Venture Out Community Agreements

What are Community Agreements, and why do they matter?

Community agreements help clarify roles, responsibilities and group expectations during events. At Venture Out, we believe that in order for the conversation to be meaningful, it needs to come from everyone! We’ve adapted our community agreements from a resource written by the Anti-Oppressive Resource and Training Alliance (AORTA) (pst, this is a great place to start if you’re looking for rad resources).

ONE DIVA, ONE MIC

We ask that one person speak at a time and leave a few moments in between speakers for those who might need more time to process or are less comfortable interjecting in conversation.

NO ONE KNOWS EVERYTHING; TOGETHER WE KNOW A LOT

We believe that each person has something to contribute to the conversation. We ask that you practice being humble, share what you know, and look for what you can learn from each person in the room.

MOVE UP, MOVE UP

If you’re someone who tends to not speak a lot, please move up into a role of speaking more.

If you tend to speak a lot, please move up into a role of listening more.

In both cases, growth is happening!

WE CAN’T BE ARTICULATE ALL THE TIME

Often, we hesitate to participate for fear of “messing up” or stumbling over words. We want everyone to feel comfortable participating, even if you don’t feel you have the perfect words to express your thoughts. Here is the place to try things out. Even if you “mess up”, we can work on the language together.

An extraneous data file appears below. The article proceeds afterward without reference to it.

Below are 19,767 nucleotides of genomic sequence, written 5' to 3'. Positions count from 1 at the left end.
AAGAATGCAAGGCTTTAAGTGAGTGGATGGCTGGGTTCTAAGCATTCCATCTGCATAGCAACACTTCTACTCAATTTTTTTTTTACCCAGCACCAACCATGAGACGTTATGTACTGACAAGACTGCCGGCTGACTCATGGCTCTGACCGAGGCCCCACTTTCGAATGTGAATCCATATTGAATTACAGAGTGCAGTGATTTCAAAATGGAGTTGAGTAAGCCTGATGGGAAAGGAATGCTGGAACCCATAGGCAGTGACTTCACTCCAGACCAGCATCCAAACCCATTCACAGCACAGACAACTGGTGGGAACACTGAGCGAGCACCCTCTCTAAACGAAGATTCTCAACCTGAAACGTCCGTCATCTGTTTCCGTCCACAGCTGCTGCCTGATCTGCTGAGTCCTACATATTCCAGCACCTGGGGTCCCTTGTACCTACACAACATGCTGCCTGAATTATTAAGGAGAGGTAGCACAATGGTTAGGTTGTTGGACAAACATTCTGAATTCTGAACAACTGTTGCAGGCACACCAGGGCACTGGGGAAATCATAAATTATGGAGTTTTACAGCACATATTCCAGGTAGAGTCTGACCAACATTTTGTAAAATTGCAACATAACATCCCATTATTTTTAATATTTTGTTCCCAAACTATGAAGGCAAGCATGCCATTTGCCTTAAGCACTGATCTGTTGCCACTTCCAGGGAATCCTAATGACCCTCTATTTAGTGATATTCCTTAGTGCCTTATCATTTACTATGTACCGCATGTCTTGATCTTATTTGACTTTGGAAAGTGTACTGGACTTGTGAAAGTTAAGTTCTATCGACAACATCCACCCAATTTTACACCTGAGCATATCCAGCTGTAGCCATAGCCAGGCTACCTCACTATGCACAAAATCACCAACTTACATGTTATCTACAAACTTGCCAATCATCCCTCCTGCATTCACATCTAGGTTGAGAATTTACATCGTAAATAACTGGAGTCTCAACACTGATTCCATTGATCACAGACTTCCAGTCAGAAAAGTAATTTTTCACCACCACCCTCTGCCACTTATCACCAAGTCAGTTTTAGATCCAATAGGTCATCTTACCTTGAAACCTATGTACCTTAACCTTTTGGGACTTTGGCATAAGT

BE AWARE OF TIME

Please respect everyone’s time commitment, and refrain from speaking in long monologues. There is plenty of time for that 1-on-1.

EMBRACE CURIOSITY

We make better decisions when we approach our problems and challenges with questions (“What if we…?”) and curiosity. Allow space for play, curiosity, and creative thinking.

ACKNOWLEDGE THE DIFFERENCE BETWEEN INTENT AND IMPACT

Sometimes people say or do things that cause harm, even when it is not their intention to do so. But when we use our good intentions to deny (or avoid being accountable), more harm can be caused. We ask that we each do the work to acknowledge that our intent and impact of our actions are two different things, and to take responsibility to any negative impact we we may create. This can be as simple as apologizing.


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